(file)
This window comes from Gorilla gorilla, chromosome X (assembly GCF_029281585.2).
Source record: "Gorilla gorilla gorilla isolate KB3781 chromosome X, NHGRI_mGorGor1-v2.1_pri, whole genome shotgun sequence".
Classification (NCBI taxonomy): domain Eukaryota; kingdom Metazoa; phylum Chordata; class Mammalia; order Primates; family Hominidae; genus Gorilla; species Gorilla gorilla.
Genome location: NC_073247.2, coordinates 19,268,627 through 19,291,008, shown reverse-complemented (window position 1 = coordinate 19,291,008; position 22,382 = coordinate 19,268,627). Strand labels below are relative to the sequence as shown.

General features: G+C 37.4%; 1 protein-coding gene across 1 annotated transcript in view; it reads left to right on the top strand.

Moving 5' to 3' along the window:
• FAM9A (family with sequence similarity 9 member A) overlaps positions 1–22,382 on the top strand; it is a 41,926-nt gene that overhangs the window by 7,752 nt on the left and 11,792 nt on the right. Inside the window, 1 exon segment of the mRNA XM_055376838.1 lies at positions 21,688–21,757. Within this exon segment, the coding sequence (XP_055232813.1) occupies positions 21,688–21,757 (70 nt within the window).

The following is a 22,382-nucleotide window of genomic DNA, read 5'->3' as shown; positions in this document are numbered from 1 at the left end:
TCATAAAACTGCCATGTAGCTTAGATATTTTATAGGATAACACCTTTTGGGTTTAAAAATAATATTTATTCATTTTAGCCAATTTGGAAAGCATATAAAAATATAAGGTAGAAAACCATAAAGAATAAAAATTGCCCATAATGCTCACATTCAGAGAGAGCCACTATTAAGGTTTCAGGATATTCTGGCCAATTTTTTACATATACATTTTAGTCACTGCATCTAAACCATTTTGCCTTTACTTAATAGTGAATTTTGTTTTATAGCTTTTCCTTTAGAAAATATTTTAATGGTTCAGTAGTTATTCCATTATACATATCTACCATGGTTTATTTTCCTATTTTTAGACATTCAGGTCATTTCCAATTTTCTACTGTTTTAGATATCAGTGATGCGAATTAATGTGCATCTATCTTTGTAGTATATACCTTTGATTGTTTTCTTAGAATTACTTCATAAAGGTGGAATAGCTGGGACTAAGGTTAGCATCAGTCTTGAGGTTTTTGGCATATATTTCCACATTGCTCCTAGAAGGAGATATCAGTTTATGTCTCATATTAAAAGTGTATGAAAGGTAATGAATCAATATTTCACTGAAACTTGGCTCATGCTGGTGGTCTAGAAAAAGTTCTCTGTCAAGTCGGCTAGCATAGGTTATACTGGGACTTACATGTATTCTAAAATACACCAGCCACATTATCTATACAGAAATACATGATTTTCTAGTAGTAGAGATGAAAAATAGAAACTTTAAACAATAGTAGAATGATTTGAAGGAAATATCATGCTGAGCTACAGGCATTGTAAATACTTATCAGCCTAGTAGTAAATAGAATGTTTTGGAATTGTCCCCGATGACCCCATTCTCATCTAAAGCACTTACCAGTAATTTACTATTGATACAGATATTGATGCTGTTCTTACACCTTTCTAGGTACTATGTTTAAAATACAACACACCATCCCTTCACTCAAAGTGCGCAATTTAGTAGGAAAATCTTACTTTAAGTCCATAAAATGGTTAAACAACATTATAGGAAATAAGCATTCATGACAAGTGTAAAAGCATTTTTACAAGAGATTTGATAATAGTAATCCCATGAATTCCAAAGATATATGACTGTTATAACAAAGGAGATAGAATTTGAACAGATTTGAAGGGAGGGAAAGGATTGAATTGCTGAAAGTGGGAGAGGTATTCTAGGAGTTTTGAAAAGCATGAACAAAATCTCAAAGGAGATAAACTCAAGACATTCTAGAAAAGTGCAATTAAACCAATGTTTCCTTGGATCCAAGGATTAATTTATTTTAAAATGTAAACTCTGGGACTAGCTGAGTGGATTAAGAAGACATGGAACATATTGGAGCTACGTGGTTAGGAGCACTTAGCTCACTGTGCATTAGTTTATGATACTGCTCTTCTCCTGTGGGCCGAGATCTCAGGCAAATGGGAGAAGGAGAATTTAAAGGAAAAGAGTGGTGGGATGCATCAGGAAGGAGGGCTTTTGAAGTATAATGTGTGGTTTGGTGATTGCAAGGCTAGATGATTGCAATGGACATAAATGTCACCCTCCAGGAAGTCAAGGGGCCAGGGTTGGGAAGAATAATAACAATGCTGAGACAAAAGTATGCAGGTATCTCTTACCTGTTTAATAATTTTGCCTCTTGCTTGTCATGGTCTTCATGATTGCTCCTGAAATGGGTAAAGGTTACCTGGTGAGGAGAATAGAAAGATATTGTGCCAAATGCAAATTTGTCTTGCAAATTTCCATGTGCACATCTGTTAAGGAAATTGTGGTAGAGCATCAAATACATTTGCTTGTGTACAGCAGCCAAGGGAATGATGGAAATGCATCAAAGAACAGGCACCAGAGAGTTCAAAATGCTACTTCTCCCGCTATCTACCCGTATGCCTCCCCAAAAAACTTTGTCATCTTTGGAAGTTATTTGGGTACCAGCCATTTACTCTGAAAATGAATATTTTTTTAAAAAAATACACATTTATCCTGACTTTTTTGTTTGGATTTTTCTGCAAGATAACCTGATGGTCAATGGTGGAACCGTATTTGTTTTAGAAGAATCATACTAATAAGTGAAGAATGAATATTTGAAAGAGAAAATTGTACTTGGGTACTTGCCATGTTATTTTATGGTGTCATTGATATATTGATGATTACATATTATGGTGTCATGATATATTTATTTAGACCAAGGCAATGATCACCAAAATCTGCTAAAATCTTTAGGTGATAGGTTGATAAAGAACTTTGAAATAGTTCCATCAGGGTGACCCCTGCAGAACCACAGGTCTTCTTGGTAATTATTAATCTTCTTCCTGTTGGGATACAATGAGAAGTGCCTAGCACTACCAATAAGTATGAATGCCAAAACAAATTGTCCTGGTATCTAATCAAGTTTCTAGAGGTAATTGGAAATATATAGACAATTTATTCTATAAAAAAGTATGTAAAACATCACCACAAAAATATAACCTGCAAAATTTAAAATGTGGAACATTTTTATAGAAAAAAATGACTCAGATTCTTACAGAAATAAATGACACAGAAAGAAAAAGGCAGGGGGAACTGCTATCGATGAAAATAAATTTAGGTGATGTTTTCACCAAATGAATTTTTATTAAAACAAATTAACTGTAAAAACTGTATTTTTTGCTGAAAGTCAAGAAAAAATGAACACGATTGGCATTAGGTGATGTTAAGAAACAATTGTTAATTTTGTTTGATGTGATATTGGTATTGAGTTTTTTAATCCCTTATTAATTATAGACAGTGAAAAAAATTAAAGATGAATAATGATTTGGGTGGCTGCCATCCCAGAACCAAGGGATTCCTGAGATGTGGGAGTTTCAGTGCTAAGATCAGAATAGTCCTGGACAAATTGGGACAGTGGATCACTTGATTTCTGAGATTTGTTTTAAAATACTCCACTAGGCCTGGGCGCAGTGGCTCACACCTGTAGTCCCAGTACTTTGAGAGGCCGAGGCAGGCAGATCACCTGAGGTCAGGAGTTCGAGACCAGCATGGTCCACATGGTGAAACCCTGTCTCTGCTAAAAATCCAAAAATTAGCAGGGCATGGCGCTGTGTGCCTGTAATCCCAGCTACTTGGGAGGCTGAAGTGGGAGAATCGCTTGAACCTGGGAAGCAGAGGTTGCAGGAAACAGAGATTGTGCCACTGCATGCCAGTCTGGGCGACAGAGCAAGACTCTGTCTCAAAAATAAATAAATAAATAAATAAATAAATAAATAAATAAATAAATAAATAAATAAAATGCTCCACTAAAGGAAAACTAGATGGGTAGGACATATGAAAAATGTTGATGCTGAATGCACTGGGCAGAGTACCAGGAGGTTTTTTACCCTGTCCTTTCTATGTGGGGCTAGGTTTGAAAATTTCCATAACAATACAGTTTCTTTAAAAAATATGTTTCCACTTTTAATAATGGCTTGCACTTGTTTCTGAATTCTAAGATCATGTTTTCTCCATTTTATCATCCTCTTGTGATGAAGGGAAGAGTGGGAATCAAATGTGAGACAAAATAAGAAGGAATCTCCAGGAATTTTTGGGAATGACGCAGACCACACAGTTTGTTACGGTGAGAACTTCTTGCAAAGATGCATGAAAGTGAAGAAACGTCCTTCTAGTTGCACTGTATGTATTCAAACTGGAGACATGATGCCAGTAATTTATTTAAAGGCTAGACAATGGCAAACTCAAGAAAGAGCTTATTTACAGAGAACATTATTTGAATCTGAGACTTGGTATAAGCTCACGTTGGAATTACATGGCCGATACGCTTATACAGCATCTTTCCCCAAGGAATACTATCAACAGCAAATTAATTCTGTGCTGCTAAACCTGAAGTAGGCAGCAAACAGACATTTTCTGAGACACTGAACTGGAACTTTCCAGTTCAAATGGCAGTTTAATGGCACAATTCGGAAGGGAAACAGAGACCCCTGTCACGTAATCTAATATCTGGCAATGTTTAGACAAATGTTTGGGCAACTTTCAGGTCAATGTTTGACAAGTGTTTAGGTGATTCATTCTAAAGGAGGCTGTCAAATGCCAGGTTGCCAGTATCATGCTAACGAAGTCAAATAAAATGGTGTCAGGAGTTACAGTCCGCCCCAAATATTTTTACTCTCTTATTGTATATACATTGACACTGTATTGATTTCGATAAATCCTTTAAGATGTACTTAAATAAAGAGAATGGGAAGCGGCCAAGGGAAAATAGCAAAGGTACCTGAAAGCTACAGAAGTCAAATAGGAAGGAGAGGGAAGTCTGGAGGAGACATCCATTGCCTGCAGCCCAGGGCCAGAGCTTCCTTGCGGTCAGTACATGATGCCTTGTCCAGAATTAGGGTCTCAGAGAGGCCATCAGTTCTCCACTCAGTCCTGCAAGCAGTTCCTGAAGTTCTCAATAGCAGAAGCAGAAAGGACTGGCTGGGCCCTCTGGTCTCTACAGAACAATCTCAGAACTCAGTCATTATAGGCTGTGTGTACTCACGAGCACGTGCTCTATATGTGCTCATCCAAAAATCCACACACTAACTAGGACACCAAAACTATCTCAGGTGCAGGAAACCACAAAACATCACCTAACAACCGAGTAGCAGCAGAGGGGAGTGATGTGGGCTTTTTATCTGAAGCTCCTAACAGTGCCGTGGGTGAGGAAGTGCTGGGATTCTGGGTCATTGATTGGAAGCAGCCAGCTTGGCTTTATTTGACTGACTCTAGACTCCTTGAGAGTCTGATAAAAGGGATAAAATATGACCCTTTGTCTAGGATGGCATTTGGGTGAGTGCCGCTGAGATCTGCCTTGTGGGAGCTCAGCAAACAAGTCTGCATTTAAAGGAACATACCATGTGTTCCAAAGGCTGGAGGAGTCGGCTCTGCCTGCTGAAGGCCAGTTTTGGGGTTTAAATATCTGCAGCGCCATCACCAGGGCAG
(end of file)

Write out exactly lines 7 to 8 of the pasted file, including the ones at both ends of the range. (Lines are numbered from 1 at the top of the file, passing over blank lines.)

• FAM9A (family with sequence similarity 9 member A) overlaps positions 1–22,382 on the top strand; it is a 41,926-nt gene that overhangs the window by 7,752 nt on the left and 11,792 nt on the right. Inside the window, 1 exon segment of the mRNA XM_055376838.1 lies at positions 21,688–21,757. Within this exon segment, the coding sequence (XP_055232813.1) occupies positions 21,688–21,757 (70 nt within the window).

The following is a 22,382-nucleotide window of genomic DNA, read 5'->3' as shown; positions in this document are numbered from 1 at the left end: